Order Sets

Order sets, which included RTC orders, helped ensure that all required lab tests, follow up visits, and other interventions were consistently and easily ordered during each visit. Providers customized their own order sets, which eliminated the need to sort through all the lab possibilities, saved significant time in generating orders, and prompted for potentially needed tests.

Patient Education

The EHR had patient education resources available that could be accessed at the same time the after visit summary was being completed. The clinic revised many patient education tools and saved them into favorites folders that could then be used by providers and staff. Each provider could select and customize the patient education material based on patient needs and goals.

After Visit Summary (AVS)

Providers used the after-visit summary to engage and motivate patients on their care plans. These summaries included information such as the patient’s medications, follow up/future appointments, problem list and services provided during the visit. Patient-specific goals and instructions could also be included (e.g., lifestyle changes such as distance goals for daily walks). RTC orders were included on the AVS as a reminder to patients about follow-up appointments after they returned home.

Patient Portal

Patients were encouraged and assisted in signing up for the patient portal in the EHR, which allowed them to receive lab results and follow up recommendations via the portal. They could access information related to immunizations, office visits, problem list and allergies, and could also contact message center staff with questions and request appointments. Currently, the practice is working on the process for sending patient reminders and conducting electronic visits (‘e-visits’) via the portal. The e-visits module will include a feature that allows patients to complete health forms that will automatically interface into the patient’s EHR record, thereby allowing a more efficient process when patients arrive for their visits.

Results

  • As of December 2012, over 90% of all Ellsworth patients diagnosed with hypertension (HTN), diabetes (DM), ischemic vascular disease (IVD), or stroke have their blood pressure controlled to within the target range (<140/90).
  • Blood pressure control rates increased significantly in targeted Ellsworth subpopulations:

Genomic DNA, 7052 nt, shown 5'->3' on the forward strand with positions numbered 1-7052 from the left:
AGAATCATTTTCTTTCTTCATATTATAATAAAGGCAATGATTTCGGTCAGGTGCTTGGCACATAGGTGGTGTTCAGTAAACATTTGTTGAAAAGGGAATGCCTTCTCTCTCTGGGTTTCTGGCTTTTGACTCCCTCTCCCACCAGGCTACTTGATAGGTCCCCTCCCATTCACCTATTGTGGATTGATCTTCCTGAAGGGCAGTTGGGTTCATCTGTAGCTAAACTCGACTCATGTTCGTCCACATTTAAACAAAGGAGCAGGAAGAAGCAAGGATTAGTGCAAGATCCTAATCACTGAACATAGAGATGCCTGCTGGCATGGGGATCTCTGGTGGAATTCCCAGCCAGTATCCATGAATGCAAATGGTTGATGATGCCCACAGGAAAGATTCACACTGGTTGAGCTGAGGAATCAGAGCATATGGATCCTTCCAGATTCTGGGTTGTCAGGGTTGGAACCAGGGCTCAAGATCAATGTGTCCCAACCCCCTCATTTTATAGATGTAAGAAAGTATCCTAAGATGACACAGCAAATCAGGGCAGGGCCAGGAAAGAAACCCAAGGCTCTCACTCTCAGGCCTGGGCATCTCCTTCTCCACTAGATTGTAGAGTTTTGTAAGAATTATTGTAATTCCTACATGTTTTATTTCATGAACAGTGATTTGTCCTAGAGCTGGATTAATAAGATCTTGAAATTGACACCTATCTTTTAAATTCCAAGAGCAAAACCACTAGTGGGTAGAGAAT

• Among patients with DM, the percent of which have blood pressure controlled to within the target range increased from 73% in 2007 to 97% in 2011 based on data submitted to Minnesota Community Measurement (MNCM).
    • Among Ellsworth patients with IVD, blood pressure controlled to within the target increased from 68% in 2007 to 97% in 2011 based on data submitted to MNCM. This result was maintained in 2012.

Next Steps

  • Ellsworth is currently developing a database for DM and IVD patients that will be accessible to the provider and medical assistants in the patient exam room. This database will highlight clinical data needing attention during the patient visit, thereby supplementing the population management meetings where similar information is discussed.
  • Ellsworth began rolling out more aggressive approaches to medication management. This includes teamwork between the care coordinator, RN care coordinator and mid-level providers in managing medication titration for HTN as well as elevated lipids and tobacco use.
  • The clinic is aggressively flow charting the current recall/reminder process to identify barriers and improvement opportunities.

Key Lessons

  • Foster communication. All Ellsworth providers shared an office, which created daily opportunities to talk and brainstorm. Providers also shared a lunch table with the staff, which promoted open and informal communications where challenges identified by team members could be addressed.
  • Engage staff in such a way that makes projects a team effort. This requires each person to look for ways to make sure patients are at goal and that no patients ‘slip through the cracks.’
  • Ensure that everyone functions at the fullest level allowable under their license and expertise.
  • Shift to a population management mindset.
  • Develop a care coordination program that helps providers and medical assistants manage patient populations outside of clinic visits. Care coordinators provide patient support over the phone and encourage patients to achieve care plan goals.
  • Work with the EHR vendor on registry development and patient recall.
  • Draw from the full spectrum of options – from low tech to high tech – in assembling your package of QI approaches.